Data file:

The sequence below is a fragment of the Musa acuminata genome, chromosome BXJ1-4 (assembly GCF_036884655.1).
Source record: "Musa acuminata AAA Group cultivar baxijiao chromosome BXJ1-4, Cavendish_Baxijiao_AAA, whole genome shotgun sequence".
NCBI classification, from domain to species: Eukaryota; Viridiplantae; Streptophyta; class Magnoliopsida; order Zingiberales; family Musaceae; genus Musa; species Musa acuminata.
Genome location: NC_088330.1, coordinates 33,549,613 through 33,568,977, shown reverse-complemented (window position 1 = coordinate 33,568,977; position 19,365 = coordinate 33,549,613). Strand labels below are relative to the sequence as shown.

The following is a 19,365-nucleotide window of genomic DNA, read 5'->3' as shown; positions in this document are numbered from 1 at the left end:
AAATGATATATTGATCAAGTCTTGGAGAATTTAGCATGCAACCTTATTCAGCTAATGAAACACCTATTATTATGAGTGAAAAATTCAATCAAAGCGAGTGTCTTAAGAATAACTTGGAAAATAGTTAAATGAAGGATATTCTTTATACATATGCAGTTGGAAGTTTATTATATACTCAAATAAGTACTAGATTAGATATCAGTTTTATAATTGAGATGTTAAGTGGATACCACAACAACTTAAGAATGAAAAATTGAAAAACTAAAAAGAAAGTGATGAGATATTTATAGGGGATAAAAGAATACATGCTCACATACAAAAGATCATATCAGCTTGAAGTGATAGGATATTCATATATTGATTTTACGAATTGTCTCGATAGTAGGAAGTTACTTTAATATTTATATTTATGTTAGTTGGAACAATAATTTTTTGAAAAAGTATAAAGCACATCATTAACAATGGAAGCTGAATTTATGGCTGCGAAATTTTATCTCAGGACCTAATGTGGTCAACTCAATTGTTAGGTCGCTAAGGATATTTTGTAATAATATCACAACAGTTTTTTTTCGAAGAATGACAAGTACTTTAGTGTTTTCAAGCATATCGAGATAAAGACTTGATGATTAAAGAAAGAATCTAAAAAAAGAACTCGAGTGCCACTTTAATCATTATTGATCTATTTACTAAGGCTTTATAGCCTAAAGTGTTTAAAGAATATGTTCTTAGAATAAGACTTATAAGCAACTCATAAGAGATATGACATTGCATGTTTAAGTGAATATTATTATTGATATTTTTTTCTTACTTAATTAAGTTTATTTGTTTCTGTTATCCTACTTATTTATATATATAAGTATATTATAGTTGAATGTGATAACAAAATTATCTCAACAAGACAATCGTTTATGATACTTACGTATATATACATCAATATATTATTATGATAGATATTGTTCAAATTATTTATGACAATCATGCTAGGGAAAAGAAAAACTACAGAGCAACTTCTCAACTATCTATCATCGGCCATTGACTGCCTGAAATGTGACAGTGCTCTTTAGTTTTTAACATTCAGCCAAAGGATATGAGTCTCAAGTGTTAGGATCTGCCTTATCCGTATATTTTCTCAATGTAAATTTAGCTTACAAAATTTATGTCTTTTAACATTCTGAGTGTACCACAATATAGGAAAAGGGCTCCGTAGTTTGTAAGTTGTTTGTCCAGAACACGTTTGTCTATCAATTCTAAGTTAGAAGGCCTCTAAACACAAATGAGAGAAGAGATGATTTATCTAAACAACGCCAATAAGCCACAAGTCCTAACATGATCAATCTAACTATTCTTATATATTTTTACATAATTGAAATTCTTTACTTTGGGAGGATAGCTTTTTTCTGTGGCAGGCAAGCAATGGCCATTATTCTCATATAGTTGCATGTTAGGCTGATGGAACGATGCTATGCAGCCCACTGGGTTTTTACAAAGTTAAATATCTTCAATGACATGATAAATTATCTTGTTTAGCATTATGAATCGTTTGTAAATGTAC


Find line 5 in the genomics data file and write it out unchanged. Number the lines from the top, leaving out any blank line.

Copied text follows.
The following is a 19,365-nucleotide window of genomic DNA, read 5'->3' as shown; positions in this document are numbered from 1 at the left end: